A U.S. occupation of Iraq that relies on the creation of two new Army divisions could cost up to an estimated $29 billion annually, according to an analysis by the Congressional Budget Office (search).

Relying on existing soldiers serving one-year tours would cost as little as $8 billion a year but would mean the force would steadily shrink as troops were rotated out of Iraq, the study said.

The report, released Tuesday, was requested by Sen. Robert Byrd (search), D-W.Va., one of Congress' most outspoken critics of Bush administration policy in Iraq. In remarks on the Senate floor, Byrd said the report "is quantified evidence that the long-term occupation is straining our forces close to the breaking point."

The nonpartisan budget office said the Army (search) could not keep a force in Iraq of its current size beyond March 2004 if it retains its current policy of rotating most troops out of the country after a year. The force would have to shrink to no more than 64,000 under that policy -- down from the more than 180,000 U.S. military personnel in Iraq and neighboring countries, the report said.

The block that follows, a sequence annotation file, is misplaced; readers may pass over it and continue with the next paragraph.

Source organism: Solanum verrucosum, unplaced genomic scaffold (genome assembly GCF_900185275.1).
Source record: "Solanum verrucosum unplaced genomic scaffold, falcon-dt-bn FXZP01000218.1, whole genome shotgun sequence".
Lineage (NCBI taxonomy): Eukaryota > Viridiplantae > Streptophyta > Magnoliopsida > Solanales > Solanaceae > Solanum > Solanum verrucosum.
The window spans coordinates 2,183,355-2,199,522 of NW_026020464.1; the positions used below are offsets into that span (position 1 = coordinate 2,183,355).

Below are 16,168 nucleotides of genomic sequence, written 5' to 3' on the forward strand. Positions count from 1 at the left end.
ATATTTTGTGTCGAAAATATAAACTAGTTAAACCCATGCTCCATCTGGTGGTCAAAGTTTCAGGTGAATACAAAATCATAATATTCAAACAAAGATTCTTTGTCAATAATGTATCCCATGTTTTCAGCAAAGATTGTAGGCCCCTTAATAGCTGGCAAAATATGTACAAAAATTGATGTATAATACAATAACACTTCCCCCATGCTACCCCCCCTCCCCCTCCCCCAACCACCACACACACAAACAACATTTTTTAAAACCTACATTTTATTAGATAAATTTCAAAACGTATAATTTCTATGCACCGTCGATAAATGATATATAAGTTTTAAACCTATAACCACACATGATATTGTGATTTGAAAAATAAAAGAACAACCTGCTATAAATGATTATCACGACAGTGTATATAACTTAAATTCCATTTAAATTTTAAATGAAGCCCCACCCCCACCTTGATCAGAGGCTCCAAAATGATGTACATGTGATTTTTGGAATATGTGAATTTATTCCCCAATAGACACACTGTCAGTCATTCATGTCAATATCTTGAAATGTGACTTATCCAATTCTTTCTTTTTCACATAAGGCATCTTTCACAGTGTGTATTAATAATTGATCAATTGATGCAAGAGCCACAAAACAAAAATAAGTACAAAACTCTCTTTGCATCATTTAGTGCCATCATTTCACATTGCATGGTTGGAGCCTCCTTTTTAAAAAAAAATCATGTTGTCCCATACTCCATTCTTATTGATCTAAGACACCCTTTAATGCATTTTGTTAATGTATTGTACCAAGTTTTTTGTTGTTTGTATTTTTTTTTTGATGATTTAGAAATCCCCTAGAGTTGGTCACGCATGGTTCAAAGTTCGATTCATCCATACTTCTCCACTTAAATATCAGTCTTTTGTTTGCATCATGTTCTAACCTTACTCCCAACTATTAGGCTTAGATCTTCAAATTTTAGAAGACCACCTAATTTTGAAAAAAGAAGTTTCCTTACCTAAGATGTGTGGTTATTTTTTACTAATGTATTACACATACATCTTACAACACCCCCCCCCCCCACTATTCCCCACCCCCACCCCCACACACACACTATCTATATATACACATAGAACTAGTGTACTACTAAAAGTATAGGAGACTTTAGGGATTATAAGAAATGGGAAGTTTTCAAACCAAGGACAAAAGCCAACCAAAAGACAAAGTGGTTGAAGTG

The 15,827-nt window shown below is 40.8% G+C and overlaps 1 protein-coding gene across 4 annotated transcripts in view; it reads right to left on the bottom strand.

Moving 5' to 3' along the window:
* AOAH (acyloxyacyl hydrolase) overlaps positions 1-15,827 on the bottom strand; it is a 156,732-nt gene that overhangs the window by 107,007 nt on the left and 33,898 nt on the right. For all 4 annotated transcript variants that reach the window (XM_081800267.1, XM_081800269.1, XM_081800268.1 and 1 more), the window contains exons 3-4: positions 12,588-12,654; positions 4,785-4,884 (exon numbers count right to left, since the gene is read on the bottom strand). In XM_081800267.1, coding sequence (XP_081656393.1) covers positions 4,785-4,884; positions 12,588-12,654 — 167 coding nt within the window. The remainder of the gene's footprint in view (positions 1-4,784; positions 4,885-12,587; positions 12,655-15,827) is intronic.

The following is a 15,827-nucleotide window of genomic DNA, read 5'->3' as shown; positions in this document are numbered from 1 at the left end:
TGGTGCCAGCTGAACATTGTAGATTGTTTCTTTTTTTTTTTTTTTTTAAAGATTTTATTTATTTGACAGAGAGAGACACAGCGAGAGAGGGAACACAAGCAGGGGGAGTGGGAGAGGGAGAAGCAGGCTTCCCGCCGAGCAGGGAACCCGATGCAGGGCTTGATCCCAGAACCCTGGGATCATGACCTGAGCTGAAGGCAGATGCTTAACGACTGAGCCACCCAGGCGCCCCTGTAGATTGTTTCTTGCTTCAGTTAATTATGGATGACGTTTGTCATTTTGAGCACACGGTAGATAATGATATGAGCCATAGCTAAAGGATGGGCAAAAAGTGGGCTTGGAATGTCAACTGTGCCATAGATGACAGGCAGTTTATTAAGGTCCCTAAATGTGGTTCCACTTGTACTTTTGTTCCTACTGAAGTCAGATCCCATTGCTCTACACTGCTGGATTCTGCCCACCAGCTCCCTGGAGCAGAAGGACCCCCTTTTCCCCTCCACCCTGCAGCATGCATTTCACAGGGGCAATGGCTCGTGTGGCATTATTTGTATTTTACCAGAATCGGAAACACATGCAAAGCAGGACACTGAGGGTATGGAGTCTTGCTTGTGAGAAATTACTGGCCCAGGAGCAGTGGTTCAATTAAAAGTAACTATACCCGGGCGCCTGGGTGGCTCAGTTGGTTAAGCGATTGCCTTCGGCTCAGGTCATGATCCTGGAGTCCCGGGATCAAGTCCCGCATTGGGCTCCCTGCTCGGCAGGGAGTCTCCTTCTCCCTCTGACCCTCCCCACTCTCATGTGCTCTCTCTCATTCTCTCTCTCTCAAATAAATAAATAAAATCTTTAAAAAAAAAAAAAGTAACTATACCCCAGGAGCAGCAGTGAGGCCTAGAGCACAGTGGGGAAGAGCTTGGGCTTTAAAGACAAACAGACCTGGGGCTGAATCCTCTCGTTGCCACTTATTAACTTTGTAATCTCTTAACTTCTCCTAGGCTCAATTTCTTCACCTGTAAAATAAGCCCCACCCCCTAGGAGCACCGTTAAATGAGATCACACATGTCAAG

Creating two new divisions would allow a force of up to 129,000 personnel, CBO said.

The study excluded any cost estimates for rebuilding Iraq, which administration officials have said could cost billions of dollars.